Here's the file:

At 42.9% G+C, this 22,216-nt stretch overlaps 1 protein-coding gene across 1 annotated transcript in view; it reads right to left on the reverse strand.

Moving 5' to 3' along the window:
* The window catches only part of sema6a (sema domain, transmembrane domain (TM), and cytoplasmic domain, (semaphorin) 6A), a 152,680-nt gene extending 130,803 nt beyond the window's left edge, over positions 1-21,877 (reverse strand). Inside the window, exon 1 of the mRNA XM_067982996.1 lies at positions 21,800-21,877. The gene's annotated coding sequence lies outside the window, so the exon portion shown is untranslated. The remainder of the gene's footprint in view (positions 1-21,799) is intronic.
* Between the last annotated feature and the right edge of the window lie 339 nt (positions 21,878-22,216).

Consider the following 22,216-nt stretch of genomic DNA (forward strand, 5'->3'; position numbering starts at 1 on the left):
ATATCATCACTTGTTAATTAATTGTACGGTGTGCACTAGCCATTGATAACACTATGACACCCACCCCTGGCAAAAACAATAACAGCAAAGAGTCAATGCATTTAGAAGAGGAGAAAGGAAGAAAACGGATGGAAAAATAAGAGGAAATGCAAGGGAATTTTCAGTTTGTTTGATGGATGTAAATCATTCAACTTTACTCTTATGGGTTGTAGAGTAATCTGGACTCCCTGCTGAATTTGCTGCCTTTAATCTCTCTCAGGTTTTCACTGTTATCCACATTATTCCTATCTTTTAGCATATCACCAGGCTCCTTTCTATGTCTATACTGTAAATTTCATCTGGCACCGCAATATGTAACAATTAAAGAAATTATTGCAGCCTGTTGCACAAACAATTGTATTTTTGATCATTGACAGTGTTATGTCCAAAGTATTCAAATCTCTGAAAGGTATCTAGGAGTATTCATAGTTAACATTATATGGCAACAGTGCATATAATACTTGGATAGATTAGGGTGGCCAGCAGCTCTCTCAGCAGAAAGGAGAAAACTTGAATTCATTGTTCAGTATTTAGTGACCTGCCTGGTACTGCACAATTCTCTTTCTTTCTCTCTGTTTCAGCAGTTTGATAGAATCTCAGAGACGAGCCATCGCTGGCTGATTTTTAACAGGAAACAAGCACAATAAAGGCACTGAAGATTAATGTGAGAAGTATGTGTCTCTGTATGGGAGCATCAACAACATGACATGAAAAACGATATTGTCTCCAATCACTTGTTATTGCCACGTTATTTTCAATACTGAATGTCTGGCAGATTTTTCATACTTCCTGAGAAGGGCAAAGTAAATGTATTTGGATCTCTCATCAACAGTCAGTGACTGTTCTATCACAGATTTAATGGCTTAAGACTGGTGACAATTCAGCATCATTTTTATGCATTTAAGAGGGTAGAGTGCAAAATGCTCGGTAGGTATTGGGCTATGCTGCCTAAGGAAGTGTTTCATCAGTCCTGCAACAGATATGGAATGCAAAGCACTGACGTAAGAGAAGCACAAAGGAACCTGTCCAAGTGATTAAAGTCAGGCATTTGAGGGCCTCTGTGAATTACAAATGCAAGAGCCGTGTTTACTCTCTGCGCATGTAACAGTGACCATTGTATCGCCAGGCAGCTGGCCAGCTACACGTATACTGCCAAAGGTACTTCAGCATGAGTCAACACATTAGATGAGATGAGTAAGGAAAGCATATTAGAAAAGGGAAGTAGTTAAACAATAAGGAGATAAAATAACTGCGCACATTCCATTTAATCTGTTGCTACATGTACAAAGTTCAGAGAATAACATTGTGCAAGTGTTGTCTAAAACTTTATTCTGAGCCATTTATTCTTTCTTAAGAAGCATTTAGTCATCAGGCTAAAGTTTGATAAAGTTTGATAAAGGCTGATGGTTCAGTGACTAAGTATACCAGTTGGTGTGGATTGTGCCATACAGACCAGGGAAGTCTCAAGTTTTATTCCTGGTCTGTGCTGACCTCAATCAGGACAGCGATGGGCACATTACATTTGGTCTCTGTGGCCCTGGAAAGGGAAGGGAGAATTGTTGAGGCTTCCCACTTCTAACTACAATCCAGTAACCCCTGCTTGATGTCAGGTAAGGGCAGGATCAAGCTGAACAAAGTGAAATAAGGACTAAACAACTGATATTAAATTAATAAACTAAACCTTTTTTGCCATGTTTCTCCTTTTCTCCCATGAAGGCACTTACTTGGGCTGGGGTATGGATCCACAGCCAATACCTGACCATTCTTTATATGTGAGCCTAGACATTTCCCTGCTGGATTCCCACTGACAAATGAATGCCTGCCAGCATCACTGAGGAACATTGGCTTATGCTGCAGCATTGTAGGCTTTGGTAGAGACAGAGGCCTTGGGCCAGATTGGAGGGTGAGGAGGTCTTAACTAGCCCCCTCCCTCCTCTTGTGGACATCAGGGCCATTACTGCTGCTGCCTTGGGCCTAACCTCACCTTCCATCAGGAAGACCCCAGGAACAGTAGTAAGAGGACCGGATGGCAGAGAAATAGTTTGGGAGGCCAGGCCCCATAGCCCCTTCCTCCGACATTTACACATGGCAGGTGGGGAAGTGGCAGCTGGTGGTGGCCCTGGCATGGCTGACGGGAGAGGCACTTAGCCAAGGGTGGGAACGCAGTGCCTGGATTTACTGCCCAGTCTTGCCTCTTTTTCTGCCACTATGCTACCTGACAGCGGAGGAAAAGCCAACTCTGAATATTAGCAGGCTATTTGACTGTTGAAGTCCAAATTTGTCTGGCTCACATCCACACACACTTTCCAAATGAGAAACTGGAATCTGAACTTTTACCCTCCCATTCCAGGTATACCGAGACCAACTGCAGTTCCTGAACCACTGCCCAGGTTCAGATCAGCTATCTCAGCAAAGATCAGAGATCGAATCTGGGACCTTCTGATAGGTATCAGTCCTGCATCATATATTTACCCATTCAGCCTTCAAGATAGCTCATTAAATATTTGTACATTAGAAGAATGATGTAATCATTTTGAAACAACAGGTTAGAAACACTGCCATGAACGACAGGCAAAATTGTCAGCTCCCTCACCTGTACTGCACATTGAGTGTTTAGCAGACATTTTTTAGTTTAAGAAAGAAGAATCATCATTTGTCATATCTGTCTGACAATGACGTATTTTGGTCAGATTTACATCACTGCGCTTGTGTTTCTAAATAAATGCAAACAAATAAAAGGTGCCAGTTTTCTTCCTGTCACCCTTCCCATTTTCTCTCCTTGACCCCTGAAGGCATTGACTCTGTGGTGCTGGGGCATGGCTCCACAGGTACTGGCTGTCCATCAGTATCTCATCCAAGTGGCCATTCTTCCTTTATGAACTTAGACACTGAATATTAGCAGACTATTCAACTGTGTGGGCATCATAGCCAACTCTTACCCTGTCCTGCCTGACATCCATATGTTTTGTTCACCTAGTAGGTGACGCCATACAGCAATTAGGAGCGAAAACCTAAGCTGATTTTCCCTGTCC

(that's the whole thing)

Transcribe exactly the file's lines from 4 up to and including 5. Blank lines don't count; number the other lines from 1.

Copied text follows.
* Between the last annotated feature and the right edge of the window lie 339 nt (positions 21,878-22,216).

Consider the following 22,216-nt stretch of genomic DNA (forward strand, 5'->3'; position numbering starts at 1 on the left):